Waiting room nuptials: Couple marries on fifth floor
By The Pulse Jul 15, 2013
Houston Aars, 63, calls himself spontaneous.
His sister-in-law, Cindy Aars, says it’s more like he’s as stubborn as a mule.
Whatever led to his spur-of-the moment proposal, Aars married is longtime girlfriend Friday in a fifth-floor waiting room at Wyoming Medical Center.
“It came as a shock to me,” said the bride, Tomi Aars, 67. “Being together 18 years and him all of the sudden asking if I’d marry him.”
Aars suffers from COPD and congestive heart failure. He had open heart surgery in 2000. But, for the last three or four months, he’s felt better than he has in 10 years, and Thursday he was catching up on outside chores at his home near Moorcroft.
He just overdid it, he said.
They decided to drive to Casper to see his longtime doctor, Dr. Allan Wicks. As they packed, Aars pulled Tomi aside on a whim.
“Hey. While we’re at the hospital, would you mind hooking up?” he asked. “They’ll be hooking me up anyway, we might as well get hooked up too.”
Aars says he owes his life and health to three things: The good Lord, Dr. Wicks and Wyoming Medical Center – in that order. He wanted to marry Tomi here because, he said, if it wasn’t the care he received here, he wouldn’t be able to get married at all.
“I’ve been there quite a few times and the doctors, the staff, the nurses there have just been wonderful and they’ve actually saved my life a few times. I wouldn’t even be here to do that if it wasn’t for that place,” he said.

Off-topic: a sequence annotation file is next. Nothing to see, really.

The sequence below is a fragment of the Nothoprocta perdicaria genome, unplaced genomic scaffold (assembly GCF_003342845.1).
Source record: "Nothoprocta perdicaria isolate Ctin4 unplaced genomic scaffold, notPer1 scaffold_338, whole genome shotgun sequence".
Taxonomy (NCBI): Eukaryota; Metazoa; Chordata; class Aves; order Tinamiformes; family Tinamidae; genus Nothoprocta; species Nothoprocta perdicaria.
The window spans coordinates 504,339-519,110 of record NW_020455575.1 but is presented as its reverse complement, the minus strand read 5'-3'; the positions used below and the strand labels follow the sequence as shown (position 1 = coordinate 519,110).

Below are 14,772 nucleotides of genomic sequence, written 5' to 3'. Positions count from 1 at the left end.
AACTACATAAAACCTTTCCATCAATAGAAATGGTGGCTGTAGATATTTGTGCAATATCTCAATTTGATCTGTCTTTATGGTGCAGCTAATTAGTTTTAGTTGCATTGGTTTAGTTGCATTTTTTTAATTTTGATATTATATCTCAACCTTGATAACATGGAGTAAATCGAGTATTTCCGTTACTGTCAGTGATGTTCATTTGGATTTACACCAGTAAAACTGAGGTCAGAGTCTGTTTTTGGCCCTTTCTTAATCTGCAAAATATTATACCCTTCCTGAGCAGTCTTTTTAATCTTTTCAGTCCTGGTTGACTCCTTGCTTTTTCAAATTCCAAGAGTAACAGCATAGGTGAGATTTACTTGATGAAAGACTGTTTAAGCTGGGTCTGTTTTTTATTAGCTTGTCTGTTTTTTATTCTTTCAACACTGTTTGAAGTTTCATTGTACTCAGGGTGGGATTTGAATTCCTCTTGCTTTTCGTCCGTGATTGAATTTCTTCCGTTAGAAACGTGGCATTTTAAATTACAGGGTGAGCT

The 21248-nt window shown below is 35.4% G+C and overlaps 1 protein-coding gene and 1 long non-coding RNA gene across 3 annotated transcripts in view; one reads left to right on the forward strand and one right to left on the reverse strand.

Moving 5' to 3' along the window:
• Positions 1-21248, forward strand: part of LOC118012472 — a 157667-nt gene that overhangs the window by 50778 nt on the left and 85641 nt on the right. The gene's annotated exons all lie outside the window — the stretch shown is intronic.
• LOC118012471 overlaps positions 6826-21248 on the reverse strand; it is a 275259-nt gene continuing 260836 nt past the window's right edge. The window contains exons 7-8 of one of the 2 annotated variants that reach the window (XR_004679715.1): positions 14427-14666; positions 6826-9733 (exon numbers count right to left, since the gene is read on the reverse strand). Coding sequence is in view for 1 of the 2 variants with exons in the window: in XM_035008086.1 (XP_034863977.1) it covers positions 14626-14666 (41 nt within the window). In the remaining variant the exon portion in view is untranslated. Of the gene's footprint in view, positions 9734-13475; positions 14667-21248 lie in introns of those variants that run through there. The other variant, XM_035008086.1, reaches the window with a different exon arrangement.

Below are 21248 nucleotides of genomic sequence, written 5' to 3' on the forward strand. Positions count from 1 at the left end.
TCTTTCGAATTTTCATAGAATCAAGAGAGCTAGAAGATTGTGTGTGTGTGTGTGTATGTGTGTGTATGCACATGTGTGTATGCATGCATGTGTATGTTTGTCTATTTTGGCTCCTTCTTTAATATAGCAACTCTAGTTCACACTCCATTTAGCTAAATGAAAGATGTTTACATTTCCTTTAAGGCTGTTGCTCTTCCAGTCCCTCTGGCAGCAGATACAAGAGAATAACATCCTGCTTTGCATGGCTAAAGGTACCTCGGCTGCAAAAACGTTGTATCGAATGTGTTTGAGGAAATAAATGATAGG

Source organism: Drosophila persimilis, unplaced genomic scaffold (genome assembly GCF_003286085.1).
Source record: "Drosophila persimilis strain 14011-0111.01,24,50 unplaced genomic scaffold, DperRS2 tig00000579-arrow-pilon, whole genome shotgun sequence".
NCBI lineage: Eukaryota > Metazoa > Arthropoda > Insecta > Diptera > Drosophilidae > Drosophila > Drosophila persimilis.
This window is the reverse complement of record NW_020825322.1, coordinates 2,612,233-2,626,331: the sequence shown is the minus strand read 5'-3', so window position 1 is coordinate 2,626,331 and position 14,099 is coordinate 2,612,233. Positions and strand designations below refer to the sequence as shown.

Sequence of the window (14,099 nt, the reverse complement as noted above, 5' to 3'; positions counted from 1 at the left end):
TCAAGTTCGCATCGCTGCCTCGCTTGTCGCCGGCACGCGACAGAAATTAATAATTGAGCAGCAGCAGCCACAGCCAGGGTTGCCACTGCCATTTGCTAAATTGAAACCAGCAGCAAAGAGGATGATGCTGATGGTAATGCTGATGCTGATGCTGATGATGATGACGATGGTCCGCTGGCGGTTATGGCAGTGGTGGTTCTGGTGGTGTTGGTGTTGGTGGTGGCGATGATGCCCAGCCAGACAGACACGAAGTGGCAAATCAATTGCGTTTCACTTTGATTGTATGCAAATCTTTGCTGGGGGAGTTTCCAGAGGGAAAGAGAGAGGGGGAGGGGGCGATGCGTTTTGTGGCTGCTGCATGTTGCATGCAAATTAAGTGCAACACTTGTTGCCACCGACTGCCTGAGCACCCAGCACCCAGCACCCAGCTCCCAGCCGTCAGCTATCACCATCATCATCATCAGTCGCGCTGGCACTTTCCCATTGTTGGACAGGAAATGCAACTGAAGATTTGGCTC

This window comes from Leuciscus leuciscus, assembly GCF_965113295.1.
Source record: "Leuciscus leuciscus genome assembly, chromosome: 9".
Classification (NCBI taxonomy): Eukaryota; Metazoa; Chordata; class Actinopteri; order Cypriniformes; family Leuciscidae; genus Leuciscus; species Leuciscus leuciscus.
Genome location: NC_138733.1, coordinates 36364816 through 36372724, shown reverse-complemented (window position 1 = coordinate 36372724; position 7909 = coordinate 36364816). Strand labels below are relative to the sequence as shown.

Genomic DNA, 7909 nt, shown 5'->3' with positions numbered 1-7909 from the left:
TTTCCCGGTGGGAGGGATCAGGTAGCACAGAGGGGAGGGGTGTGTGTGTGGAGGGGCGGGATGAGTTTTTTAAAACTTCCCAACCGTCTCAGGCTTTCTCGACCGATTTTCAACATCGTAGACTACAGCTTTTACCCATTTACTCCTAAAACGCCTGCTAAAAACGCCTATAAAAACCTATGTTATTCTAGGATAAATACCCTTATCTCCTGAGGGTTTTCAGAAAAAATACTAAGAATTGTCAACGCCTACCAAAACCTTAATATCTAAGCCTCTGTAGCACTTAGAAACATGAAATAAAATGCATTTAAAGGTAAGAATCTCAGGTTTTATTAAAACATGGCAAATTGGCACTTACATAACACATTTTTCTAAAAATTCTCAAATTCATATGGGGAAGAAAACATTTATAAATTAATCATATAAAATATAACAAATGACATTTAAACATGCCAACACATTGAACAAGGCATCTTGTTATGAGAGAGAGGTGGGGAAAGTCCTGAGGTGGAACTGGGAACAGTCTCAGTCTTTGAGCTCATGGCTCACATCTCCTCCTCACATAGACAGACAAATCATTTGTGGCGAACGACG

Houston called a Natrona County judge who agreed to meet them at Wyoming Medical Center on Friday. They picked up a marriage license on their way. Houston’s brother and sister-in-law – Charles and Cindy Aars of Edgerton – served as witnesses.
Houston and Tomi have both been married before, and both have children from previous relationships. They met 18 years ago on a construction site. They didn’t even tell their children they were making it official.
Friday’s ceremony filled the fifth-floor waiting room. Houston “cordially invited” the floor’s nurses, many of whom he knew from previous hospital stays. A medic who helped put in Houston’s IV came up for it, and the mother of Houston’s hospital roommate came to watch and handed the bride tissues when she started crying.
Tomi didn’t know exactly from where the tears came.
“After being with him for 18 years, the reality of it,” she said, then paused to find the right words.
“I was honored to be his wife.”
Houston looked at his new bride -- he in a “Double A Outfitters” ball cap, she in a straw cowboy hat and holding a bouquet of lilies and roses.
“I was crying, too,” Houston admitted.
“You were?” Tomi asked.
“Yeah. My legs were hurting really bad.”